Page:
I am grateful for the way I do things, for Michelle’s way. It is perfect for me. I never have to be anyone else.
When I follow my authentic feelings and yearnings, things always end up okay, even if I don’t initially see how following those feelings could ever lead to success. Trying to follow the path of another or doing things as I think a successful person would always requires more energy, more striving, and more difficulty. The two roads may end up in the same place, but following the path based on my genuine propensities is more satisfying and less brutal.
The hard part is TRUSTING myself and believing that my way is just as good as any other. Despite my own doubts, I prove time and time again that I am the best at making decisions for myself and coming up with ways of living that work for me.
For instance, a new mantra is running through my mind and heart: Do my work, and be kind.
This especially helps on the job. When I am at work, I can easily focus on what I think others are or are not doing. I compare and get down on myself or resentful of others. This can then cause me to lash out in not-so-enlightened ways. I can be condescending or mean and may behave passive aggressively without realizing it until after the fact.
No more! In life and in the office, I want to do my work. I want to do the best I can and concentrate on my own goals and successes. I cannot control what other people do, but I can control the choices I make. I can decide to work diligently and complete projects, to ask people for what I need and be honest when I’m running short on time. I feel like a good worker when I focus on doing my best. Sometimes, I have to put the blinders on, but it’s always worth it. I would rather not know the office gossip and instead feel grateful for everyone who is there, helping me to do the best I can or teaching me more about myself.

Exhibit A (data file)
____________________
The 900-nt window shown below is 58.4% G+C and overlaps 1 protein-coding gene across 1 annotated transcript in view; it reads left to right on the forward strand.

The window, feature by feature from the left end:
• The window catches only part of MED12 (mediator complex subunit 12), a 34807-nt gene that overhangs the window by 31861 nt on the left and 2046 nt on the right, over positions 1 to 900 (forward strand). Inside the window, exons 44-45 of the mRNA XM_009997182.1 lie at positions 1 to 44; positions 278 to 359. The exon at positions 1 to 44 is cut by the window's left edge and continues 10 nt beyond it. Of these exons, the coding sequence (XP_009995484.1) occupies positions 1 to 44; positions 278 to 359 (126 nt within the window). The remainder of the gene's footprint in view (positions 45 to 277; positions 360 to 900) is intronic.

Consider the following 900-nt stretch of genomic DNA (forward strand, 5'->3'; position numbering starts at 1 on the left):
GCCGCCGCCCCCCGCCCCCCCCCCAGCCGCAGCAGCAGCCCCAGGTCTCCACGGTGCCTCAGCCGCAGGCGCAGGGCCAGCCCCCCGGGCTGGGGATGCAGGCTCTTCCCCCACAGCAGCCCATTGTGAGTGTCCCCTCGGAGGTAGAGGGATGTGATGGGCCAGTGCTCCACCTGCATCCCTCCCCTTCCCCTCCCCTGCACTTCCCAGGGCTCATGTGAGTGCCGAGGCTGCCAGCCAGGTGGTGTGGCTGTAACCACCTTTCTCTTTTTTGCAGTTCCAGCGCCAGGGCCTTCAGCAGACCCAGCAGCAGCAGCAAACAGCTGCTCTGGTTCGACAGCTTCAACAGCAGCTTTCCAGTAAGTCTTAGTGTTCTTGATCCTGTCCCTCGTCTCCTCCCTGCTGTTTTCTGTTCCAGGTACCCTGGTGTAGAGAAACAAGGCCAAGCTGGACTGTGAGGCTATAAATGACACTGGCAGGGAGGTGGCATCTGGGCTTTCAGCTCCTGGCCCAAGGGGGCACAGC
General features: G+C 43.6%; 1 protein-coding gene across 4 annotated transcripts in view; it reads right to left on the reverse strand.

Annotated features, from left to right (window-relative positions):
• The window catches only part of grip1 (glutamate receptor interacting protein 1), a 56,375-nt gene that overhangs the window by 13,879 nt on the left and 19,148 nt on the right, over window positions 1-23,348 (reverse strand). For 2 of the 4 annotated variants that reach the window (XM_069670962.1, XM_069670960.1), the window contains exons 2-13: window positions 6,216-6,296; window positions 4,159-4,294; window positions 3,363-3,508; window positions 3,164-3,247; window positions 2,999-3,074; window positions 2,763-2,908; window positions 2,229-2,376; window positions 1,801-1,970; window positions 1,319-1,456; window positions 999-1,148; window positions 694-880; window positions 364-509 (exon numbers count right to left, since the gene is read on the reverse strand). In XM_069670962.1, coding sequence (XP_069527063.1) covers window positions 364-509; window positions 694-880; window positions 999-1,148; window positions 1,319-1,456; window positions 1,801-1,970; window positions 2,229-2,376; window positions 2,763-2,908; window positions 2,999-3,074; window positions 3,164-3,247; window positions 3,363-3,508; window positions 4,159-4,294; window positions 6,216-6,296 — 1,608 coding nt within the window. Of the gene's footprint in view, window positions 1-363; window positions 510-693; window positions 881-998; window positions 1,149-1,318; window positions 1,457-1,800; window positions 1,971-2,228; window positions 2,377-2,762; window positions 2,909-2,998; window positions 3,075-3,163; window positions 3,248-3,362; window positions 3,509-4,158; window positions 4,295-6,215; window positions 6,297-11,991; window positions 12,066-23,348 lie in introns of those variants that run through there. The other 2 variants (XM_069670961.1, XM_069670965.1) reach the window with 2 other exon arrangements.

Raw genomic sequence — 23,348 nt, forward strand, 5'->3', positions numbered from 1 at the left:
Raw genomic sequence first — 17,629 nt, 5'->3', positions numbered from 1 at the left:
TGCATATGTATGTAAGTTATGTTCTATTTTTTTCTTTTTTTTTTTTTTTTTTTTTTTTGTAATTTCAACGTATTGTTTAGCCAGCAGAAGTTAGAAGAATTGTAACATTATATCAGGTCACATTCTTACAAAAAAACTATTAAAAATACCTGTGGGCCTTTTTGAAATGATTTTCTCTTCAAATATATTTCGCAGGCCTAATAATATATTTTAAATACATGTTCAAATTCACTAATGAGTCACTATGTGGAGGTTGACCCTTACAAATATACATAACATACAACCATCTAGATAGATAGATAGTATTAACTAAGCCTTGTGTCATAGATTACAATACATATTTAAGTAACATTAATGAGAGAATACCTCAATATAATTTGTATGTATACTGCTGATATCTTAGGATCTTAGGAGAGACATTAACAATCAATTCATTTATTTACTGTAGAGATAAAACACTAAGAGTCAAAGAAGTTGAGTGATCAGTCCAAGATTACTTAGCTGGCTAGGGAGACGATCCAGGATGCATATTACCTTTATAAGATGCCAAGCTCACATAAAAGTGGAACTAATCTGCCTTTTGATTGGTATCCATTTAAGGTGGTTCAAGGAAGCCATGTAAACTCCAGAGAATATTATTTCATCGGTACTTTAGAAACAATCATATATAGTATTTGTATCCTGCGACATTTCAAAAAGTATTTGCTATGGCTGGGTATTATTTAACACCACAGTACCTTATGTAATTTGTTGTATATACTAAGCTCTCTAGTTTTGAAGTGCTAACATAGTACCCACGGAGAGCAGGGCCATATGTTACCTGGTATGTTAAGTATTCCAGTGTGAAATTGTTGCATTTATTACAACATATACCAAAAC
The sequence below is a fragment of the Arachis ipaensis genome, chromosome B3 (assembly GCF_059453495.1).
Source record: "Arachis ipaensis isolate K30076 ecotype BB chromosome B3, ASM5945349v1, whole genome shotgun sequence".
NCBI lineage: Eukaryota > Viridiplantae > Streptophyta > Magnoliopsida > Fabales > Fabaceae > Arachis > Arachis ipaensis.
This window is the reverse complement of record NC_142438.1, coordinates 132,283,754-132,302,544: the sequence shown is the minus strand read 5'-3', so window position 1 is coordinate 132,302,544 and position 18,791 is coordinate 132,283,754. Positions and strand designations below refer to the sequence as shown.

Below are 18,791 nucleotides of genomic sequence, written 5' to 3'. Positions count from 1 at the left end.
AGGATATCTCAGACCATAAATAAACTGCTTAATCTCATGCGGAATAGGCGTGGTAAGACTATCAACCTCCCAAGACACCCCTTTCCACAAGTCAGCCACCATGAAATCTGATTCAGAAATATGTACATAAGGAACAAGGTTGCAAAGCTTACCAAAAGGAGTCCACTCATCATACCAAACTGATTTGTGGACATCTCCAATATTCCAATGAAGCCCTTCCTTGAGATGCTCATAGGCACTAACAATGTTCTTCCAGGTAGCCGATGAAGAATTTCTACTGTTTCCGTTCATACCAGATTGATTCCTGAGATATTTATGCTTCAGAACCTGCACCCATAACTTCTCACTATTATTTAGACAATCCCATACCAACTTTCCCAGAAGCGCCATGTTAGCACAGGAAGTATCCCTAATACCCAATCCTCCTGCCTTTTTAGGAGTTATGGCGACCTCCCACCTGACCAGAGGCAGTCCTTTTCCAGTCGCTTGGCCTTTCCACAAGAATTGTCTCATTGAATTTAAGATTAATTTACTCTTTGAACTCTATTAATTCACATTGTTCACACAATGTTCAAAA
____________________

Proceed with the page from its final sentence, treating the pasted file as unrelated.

Do not miss the “be kind” part of the mantra. Bottom line is: Kindness wins. Every time. I don’t care how tight the deadline or how important a project is to the executive team, treating someone inconsiderately to get the job done is not the best option. The project ends, the product fades, the memory of that week at work dissipates. But when I hurt someone, the sting stays with me.
Nothing is worth making someone else feel small. No job outweighs the value of a person’s soul. And that goes for my soul as well. Being kind to others is only possible when I am loving myself, too. I must practice self care by resting and doing my own job within appropriate limits. I don’t have to work long hours or do crazy amounts of work just because I think everyone else is. I can focus on doing my best. When I work diligently during business hours and then leave work in the office, I produce stellar work without going insane.
When I am kind both to myself and others, I forge fantastic relationships and don’t feel any shame or fear. I can confront others at work with thoughtfulness rather than resentment. I can be strong and tell people what I need without hurting them. I can clear my side of the road and let their feelings be theirs. I am no doormat, but I am kind. Frustration should not be sat on until it comes out in passive aggressive ways. Leave meanness behind and be professional, completing projects by having conversations with those I have difficulty with and being completely honest about my feelings and the situation. It may require owning my own shortcomings.
The end conclusion is this: I do not have to be a different person at work than I am in my life. The same person who makes good decisions and brings color outside the office can choose wisely at work and bring her own personality into play. All of life con reflect the newfound trust I have in myself and my abilities.
You can do it, too. Don’t let work take over your life. Incorporate work into the life you’ve lovingly built for yourself. Trust that, inside, you do know the best solution.